How on earth did I become an "older worker"?
It was only a few years ago, it seems, that I set out to climb the ladder in my chosen field. That field happens to be journalism, but it shares many attributes with countless other workplaces. For instance, back when I was one of the youngest people in the room, I was helped by experienced elders who taught me the ropes.
Now, shockingly, I'm one of the elders. And I've watched my industry undergo significant change. That's why I recently went searching for a young mentor — yes, a younger colleague to mentor me.
Wait, isn't that backward?
Not at all. Some companies — including Cisco Systems, Target and UnitedHealth Group — are embracing reverse mentorships, particularly as technological change sweeps through offices and lives. Millennials, after all, grew up with computers, and they are "natural consultants," said Debra Arbit, chief executive of BridgeWorks, which helps companies deal with generational differences. America's younger workers have already been "personal technology consultants in their own families, so it's a role they're very comfortable playing," she said.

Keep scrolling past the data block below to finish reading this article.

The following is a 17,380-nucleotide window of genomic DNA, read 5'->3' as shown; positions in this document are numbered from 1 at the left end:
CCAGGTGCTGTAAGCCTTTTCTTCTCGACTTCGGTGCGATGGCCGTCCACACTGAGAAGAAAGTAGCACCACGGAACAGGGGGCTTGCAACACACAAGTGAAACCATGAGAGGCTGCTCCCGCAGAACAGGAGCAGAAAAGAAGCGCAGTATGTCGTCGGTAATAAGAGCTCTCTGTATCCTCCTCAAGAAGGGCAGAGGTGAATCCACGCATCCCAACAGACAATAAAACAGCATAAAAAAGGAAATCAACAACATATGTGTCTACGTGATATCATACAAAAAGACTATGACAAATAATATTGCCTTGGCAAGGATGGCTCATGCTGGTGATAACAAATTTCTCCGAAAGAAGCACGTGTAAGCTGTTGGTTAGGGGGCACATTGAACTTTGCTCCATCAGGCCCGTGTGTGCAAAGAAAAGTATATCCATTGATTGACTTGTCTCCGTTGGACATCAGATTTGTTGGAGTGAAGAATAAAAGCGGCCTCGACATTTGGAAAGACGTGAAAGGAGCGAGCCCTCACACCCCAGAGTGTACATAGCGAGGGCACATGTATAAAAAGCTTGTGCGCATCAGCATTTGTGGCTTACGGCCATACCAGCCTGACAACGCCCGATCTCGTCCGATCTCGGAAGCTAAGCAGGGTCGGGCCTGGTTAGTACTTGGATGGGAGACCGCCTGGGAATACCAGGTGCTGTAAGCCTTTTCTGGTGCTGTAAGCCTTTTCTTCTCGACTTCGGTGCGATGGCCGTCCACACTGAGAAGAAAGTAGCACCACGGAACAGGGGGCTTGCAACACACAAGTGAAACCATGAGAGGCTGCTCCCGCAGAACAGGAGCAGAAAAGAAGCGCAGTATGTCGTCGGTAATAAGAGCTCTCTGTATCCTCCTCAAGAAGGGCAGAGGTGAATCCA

I sought a mentor to help me develop a specific new skill — and something entirely outside my comfort zone — namely, how to use Snapchat, the smartphone-based photo and video service that is popular among teenagers and young adults. Not coincidentally, Snapchat is also being used as a newsroom tool at The New York Times to reach new readers.
I didn't need to look far to find my mentor: Last year The Times's resident Snapchat expert, Talya Minsberg, 27, moved into a cubicle just a few rows from mine. Her job title alone — social strategy editor — is a clear sign of our changing world.